‘JUST One Day To Change Your Life’ screamed the poster. For just €125 and six and a half hours of your time, Apprentice star Bill Cullen would let you in on all the tips needed to achieve all your goals and make loads of cash.
If ever a phrase “rags-to-riches” was coined for someone, it was for Cullen. From selling apples on the streets of Dublin, he eventually took over the franchise for Renault car distribution from Waterford Crystal for just £1, but with debts of £18 million. The Glencullen Group, as it became known, blossomed and had a turnover in excess of €300 million in its prime.
I may not have started out in rags but I’m a long way from riches, so I decided that, with a CV like that, if anyone could change my life Cullen could. He couldn’t, but I had a few laughs along the way.
In 2002, Cullen published his memoir It’s a Long Way From Penny Apples in which he told us of how he went from selling apples on the streets of Dublin to becoming the multi-millionaire entrepreneur we all know. Golden Apples, released three years later, is full of the home-spun wisdom imparted to him by his Ma and Da and his grandmother Molly D’arcy.
It was on the tough streets of Dublin in the ’40s and ’50s that Cullen learned the lessons that would catapult him onto the Sunday Times Rich List.
About 60 souls turned up to the Clayton Hotel in Galway, early on Thursday morning to hear Bill’s motivational tools. Predominantly well dressed men, they ranged from accountants, doctors, budding entrepreneurs and the recently unemployed to Cullen devotees. Some had even brought their children along.
One of the Europa Academy (Cullen’s management and leadership training academy) staff asked me what I hoped to get out of the day. After I said I had no idea, I was told that Bill always “likes people to set goals”. I was beginning to feel nervous.
After a brief introduction which listed all of Cullen’s achievements, awards, people he has met, Guinness world records he has set, the man himself came in. For the next few hours he reiterated all those achievements, through to a series of anecdotes.
We were led to believe that all of this was achieved through simple steps and lessons that Cullen picked up from his youth. Typical of many motivational and management gurus, Cullen’s key to success is summed up in the most banal of acronyms. Cullen’s is apples: A – Attitude for achieving, P – People power, P – Plan with passion, L – Learn to be lucky, E – Energy to excel, S – Selling skills. Under each of these headings was a succession of management cliches such as “Stay Positive”, “I am Terrific”, “Dump the Negatives”, “Can-Do Attitude”, “Yes I Can”. You get the drill.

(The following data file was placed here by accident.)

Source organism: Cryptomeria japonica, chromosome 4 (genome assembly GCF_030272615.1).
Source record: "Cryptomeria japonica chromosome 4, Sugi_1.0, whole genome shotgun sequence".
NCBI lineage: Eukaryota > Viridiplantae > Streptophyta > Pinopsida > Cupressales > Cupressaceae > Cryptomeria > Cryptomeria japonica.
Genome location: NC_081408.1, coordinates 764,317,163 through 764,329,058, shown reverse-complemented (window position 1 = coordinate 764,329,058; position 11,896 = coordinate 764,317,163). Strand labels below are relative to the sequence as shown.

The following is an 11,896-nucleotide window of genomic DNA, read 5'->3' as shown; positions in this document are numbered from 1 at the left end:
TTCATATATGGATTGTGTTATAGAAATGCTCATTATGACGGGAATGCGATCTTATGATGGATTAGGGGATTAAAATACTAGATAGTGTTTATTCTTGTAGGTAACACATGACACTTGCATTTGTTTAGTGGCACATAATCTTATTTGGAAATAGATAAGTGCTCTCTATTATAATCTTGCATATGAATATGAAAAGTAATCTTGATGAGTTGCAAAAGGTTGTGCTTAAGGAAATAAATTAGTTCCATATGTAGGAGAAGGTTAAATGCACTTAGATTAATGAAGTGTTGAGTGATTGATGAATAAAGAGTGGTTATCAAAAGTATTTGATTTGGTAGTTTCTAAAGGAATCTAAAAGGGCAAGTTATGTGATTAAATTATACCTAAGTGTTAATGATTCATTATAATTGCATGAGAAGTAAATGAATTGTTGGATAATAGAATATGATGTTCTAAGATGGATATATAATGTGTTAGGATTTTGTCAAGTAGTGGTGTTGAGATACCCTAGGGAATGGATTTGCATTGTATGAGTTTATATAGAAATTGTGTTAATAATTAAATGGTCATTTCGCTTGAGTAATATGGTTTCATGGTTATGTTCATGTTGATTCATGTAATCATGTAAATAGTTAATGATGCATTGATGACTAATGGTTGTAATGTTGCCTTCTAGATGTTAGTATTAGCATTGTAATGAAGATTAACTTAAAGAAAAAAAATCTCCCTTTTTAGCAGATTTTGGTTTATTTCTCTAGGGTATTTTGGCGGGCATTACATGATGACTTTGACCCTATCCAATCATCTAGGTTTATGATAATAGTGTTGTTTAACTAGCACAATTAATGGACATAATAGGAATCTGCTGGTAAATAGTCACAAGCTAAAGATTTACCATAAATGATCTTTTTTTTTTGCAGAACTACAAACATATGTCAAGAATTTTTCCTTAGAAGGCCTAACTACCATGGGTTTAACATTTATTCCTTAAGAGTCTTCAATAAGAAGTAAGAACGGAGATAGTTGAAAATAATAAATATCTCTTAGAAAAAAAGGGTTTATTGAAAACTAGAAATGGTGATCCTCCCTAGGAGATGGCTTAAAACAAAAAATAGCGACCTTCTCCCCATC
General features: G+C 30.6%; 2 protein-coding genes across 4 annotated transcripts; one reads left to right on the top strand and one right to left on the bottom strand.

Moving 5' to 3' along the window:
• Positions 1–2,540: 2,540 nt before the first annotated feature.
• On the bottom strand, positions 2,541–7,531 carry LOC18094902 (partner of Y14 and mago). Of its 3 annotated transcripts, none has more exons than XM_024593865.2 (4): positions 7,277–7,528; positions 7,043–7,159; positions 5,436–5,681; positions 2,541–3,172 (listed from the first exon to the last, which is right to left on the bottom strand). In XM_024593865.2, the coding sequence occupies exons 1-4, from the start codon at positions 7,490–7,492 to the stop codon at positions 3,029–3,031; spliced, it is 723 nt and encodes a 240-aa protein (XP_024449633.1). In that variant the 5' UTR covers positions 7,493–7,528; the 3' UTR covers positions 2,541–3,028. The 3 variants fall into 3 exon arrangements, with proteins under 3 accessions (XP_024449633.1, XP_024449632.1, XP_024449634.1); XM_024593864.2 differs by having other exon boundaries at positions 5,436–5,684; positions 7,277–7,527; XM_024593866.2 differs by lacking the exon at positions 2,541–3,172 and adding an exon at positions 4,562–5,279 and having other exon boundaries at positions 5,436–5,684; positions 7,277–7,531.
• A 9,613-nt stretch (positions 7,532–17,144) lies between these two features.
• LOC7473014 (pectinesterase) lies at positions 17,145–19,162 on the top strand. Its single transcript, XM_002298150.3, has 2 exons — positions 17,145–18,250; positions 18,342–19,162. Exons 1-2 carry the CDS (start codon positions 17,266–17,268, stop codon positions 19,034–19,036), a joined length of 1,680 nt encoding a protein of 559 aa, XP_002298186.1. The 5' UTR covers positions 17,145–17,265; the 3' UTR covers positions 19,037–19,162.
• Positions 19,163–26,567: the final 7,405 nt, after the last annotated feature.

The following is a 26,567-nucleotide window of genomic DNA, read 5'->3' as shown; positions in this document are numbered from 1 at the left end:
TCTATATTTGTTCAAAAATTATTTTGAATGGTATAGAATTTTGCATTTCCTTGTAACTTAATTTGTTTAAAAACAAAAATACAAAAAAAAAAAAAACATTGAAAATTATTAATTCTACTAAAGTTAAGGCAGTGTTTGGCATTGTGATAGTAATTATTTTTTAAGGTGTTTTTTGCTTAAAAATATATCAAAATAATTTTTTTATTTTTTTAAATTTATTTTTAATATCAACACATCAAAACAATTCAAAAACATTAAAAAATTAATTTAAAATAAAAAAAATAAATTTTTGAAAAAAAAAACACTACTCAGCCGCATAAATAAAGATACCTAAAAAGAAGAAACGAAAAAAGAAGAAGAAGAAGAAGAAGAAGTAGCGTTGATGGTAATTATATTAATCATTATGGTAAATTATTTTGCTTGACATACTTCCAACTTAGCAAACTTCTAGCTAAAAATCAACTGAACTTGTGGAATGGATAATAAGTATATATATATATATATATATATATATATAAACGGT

The problem was that they sound like every other motivational cliche trotted out at seminars all over the globe; quick and clever but devoid of almost all meaning.
Cullen does acknowledge the debt owed to books like Dale Carnegie’s 1937 book How to Win Friends and Influence People among others, but it leaves you with the feeling that you are paying to hear a man tell you the very things you can read in his book that can be bought at a fraction of the price.
While not hugely instructive, a day with the Apprentice star could never be described as dull. The six steps along the golden apple way are filled in with stories: how he played football for Ireland, table tennis for Ireland, how he almost made the Olympic team in gymnastics and even how he became “the man that turned down Man Utd”.
We were told about his relationship with Richard Branson, how he met Muhammad Ali, a bizarre anecdote about how he could get Hillary Clinton on the phone when she was First Lady in the White House, and even how by looking right into John B Keane’s soul in Kerry gave him the determination to write his first book.
“Any negative words you use are picked up by your body,” he told us. We were then given a demonstration in how to best shake hands and engage with someone, and told how he has “never had a cold or flu in my life”. It’s all down to being positive.
Will he change your life in a day? It’s doubtful, but if you fancy trying it out, buy his book. It’s certainly a lot cheaper, and not even Bill could argue with saving a few quid these days.
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